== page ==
There have been five or six days over the past year when the Sanaworld hitcounter has gone suddenly nuts, say 500+ hits in a day - the usual being between 50 and 150. On every one of these exciting occasions, the majority of visitors have landed on this post about Renee Williams, through typing 'Half Ton Mom Documentary' into a search engine. Usually these visitors all come from a concentrated geographic area, suggesting that the program has just screened there and stimulated a flurry of curious post-program Googling.
It's easy to understand why people are so interested. A person that has become so very fat seems almost like science fiction. The most common reactions are a mixture of pity - that poor woman, incomprehension - how could she let herself get like that, why doesn't she just stop eating?? and disgust - how revolting, she deserves to lose her children/die/rot in her bed. One of the more frequent reactions concerns those that care for the bed-bound morbidly obese patient. The question being: who is feeding her? The implication is that someone is supplying food and that this person is therefore responsible for the ongoing situation. After all, they can't feed themselves. Just deliver salads three times a day, problem solved.
I think (i.e. this whole post is just my opinion - although I've done some bare bones research in journals and caregiver forums to get some perspective) that there are at least three interacting considerations here: The 'patient', the 'caregiver' and whatever 'issues' each may have, all of which are the product of, and exist in, any number of social contexts. You can see how trying to write something readable on the subject can quickly become a page of rambling alphabet spaghetti. I'm pretty sure that most people don't think that hard about the reality of these variables before having a knee-jerk 'blame the feeder/enabler' reaction.
The first consideration is the patient in question, a person who is clearly living with a severe biological/metabolic condition, probably along with some serious psychological issues. If they didn't have underlying issues pre-disposing them to their eventual obesity (unlikely, but not impossible), then they would almost certainly be impacted by living with such an obvious and highly stigmatised condition for so long. Just as with regular slimmers, these people will be at varying stages of knowledge and readiness to embark of what will undoubtedly be a very long, slow and daunting process of recovery. As with a type II diabetic or someone with smoking-related illness, just because the situation is life-threatening does not automatically render a person ready or willing to change their behaviour, although some do manage it, for example David Smith, the '650 pound virgin' - the media, so sensitive with nicknames.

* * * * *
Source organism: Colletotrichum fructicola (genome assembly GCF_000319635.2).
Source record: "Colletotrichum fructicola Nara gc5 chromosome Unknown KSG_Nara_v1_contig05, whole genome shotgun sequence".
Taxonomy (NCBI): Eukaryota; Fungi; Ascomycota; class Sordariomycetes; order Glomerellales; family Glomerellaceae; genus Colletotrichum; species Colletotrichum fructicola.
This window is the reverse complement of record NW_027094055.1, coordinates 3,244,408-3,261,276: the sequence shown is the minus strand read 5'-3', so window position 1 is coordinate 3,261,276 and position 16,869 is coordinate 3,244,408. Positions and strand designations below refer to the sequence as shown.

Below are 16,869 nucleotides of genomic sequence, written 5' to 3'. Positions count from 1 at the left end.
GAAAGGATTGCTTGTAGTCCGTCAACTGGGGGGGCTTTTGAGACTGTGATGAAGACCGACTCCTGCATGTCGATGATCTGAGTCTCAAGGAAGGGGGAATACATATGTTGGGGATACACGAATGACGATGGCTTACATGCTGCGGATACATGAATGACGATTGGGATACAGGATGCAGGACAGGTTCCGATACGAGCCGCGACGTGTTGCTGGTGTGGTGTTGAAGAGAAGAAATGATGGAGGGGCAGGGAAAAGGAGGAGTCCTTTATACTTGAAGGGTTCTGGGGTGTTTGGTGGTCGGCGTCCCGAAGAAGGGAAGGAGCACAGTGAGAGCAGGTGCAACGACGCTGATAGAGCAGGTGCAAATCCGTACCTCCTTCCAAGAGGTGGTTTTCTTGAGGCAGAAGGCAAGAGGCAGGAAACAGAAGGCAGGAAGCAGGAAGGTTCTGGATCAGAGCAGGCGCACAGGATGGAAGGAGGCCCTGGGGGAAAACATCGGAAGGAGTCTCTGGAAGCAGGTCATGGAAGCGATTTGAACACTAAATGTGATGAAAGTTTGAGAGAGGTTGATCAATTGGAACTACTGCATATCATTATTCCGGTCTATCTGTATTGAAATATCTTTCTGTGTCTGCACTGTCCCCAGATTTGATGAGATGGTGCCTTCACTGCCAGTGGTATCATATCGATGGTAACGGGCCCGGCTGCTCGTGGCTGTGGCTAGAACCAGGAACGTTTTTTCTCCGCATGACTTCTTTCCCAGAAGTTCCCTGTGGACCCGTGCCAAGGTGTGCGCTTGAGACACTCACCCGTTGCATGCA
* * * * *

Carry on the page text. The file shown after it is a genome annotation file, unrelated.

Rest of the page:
The second consideration is that tricky question; who is that person responsible for the nourishment of a person such as the Renee Williams? I'm not sure how the system works in America, but I hold doubts that the government provides a full-time carer that is also a specialist in nourishing the immobile and versed in eating psychology. I suspect that care is given mostly by family and friends with possibly some part-time government (under)paid home help. I remember watching a UK documentary about a bed-bound obese man whose mum looked after him 24/7 without help (I can't remember the name of this doco - if you know it please post in comments). In one memorable scene the reporter asked mum why she continued to bring him junkfood. Visibly upset, she explained that he would verbally abuse her, loudly enough to disturb the neighbours, if she didn't. He was also capable of ordering up pizza from his laptop and seemed to honestly think that eating the whole thing did not represent excessive intake. To add to the surreality, in an earlier scene his mum had made, for the benefit of the camera, what she considered a healthy meal - a piled plate of cheese on thick, white toast with tomatoes. Neither of them had a clue why he was obese. I found myself considering how anyone could be so uninformed about nutrition. Or, maybe it was just easier for everyone to live in a condition of mutual denial?